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A high-quality preschool education can foster critical development and learning that promotes joyful, affirming, and enriching learning opportunities that prepare children for success in school and life. While preschool programs generally provide emotionally supportive environments, their curricula often fall short in advancing learning in math, early literacy, and science, and lack the necessary support for multilingual learners emerging bilingualism. Additionally, access to high-quality, effective early learning experiences may be limited and inadequate based on factors such as a childs race, location, gender, language, identified disability, and socioeconomic status.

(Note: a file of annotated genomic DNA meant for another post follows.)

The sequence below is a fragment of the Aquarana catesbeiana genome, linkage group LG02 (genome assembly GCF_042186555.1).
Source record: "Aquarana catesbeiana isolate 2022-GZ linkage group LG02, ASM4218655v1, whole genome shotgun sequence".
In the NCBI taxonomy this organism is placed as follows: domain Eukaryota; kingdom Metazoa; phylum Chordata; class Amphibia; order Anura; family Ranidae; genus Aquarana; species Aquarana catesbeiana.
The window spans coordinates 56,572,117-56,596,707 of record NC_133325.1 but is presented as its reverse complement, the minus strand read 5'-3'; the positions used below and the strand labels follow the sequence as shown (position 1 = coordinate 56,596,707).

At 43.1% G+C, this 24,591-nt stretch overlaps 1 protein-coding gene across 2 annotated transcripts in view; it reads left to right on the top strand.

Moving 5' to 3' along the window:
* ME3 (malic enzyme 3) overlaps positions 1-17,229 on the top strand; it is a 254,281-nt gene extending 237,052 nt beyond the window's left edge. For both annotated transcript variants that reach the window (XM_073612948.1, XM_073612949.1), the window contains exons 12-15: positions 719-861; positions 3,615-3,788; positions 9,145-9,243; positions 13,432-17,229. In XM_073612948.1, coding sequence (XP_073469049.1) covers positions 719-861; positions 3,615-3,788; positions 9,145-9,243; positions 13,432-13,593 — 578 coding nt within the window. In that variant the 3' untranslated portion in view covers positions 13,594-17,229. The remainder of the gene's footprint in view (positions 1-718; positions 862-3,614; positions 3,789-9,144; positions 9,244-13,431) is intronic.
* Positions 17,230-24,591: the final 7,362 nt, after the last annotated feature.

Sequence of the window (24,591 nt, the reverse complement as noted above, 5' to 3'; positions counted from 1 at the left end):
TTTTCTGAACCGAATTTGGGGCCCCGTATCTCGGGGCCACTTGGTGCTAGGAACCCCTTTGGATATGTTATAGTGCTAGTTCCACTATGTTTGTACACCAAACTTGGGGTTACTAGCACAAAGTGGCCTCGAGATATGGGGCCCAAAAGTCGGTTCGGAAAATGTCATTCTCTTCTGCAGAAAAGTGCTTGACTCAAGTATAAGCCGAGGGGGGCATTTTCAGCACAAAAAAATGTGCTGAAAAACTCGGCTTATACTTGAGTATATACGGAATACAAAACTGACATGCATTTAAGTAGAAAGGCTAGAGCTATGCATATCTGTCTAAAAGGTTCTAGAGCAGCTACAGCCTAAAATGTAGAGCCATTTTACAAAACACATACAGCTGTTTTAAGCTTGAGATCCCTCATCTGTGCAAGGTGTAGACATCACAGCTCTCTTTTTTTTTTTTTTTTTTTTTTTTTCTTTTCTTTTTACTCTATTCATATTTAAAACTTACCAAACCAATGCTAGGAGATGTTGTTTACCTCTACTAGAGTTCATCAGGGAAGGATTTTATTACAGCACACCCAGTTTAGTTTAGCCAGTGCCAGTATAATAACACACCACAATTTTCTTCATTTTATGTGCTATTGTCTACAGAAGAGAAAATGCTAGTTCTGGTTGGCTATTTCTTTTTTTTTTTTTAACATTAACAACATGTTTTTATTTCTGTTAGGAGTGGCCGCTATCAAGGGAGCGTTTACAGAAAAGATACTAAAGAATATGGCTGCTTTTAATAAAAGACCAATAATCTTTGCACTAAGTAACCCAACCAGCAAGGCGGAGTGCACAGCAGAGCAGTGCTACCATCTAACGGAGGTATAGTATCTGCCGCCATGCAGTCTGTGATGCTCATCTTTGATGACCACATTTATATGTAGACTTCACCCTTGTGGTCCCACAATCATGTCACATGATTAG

A New Vision for High-Quality Preschool Curriculum examines preschool curriculum quality for children from ages three to five, with special attention to the needs of Black and Latine children, multilingual learners, children with disabilities and children experiencing poverty in the United States. The report articulates a vision for high-quality preschool curricula for all children, grounded in an equity and justice-oriented principles from inception to implementation and evaluation.